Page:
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Last Updated: Nov 18, 2006 - 1:55:25 PM

Musculoskeletal Channel
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Latest Research : Musculoskeletal

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Fibromyalgia often misdiagnosed in pregnant women
Jul 6, 2006 - 2:58:00 AM, Reviewed by: Dr. Priya Saxena

"Most women with FM have trouble getting this condition properly diagnosed, let alone knowing where to turn for help once their condition is identified."

Pregnant women with fibromyalgia (FM) experience significant pain, fatigue and psychological stress, symptoms that are often misdiagnosed or undertreated as a normal part of pregnancy, according to a pilot study by Karen M. Schaefer, D.N.Sc., R.N., assistant professor of nursing at Temple University's College of Health Professions. Her research, the first to look at the impact of pregnancy on women with FM, was recently presented at the 2006 Association of Women's Health, Obstetrics and Neonatal Nurses' convention in Baltimore.

Fibromyalgia is a chronic condition commonly found in women that causes pain in the muscles and soft tissues of the body. Many sufferers feel weak from fatigue, and the condition, at its worst, can lead to disability.

"Until now, there was only anecdotal evidence suggesting that women with FM had a rougher time during pregnancy," said Schaefer. "This data is the first step toward gathering hard evidence of FM effects on this group and will hopefully help us identify ways to reduce the impact of fibromyalgia during pregnancy."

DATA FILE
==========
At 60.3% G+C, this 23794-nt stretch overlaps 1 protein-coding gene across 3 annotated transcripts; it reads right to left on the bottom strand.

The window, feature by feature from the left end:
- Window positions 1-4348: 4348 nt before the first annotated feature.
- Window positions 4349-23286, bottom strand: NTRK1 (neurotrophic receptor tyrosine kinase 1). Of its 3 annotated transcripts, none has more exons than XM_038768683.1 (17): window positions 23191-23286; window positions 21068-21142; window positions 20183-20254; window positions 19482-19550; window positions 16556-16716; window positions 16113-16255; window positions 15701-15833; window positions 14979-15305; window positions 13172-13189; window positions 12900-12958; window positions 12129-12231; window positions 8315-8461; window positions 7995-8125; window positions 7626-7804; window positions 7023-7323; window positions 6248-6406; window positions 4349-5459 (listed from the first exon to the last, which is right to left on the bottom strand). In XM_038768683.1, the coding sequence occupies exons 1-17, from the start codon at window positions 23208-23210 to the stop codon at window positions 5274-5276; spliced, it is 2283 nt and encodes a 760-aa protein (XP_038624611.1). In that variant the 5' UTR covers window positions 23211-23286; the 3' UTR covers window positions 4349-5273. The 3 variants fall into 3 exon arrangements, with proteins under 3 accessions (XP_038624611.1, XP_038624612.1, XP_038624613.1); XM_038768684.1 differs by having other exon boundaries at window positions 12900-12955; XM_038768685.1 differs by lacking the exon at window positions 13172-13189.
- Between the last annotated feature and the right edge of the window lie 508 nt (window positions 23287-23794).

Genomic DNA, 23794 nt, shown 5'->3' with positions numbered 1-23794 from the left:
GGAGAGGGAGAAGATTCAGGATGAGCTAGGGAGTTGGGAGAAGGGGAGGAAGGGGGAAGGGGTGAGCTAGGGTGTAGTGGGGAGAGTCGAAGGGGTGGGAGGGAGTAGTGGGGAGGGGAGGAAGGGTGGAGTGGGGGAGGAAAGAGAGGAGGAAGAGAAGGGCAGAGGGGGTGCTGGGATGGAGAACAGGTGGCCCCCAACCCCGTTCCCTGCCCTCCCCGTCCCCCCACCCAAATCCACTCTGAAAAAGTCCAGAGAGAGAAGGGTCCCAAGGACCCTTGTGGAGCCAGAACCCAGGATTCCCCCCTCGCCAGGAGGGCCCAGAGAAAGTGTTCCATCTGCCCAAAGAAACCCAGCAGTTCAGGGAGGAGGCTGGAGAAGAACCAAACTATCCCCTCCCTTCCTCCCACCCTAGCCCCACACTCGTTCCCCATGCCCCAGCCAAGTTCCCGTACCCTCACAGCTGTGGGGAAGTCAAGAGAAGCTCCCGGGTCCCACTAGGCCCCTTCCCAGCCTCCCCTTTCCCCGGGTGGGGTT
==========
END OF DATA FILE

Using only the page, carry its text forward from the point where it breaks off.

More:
For this study, Schaefer recruited pregnant women with and without FM through an Internet announcement on a fibromyalgia Web site. Study subjects were between the ages of 29 and 31, in their third trimester, with no history of stillbirth and free of chronic illnesses other than FM.

The women were then mailed a questionnaire about fatigue, depression, pain and ability to function. A demographic form was also used to assess the number of painful areas in the body as well as age, marital status, education, hours slept and use of medication.

Schaefer's results revealed that the pregnant women with fibromyalgia had a hard time functioning, felt more stiff and tired, and experienced pain in more body areas than women without FM.

"Most women with FM have trouble getting this condition properly diagnosed, let alone knowing where to turn for help once their condition is identified. We need to start looking at how FM affects all areas of these women's lives and come up with ways to provide as much comfort and support as possible," she said.

Schaefer, whose research focuses on women with chronic illness (fibromyalgia, lupus, ovarian cancer) is currently expanding her study to include a larger group of subjects.




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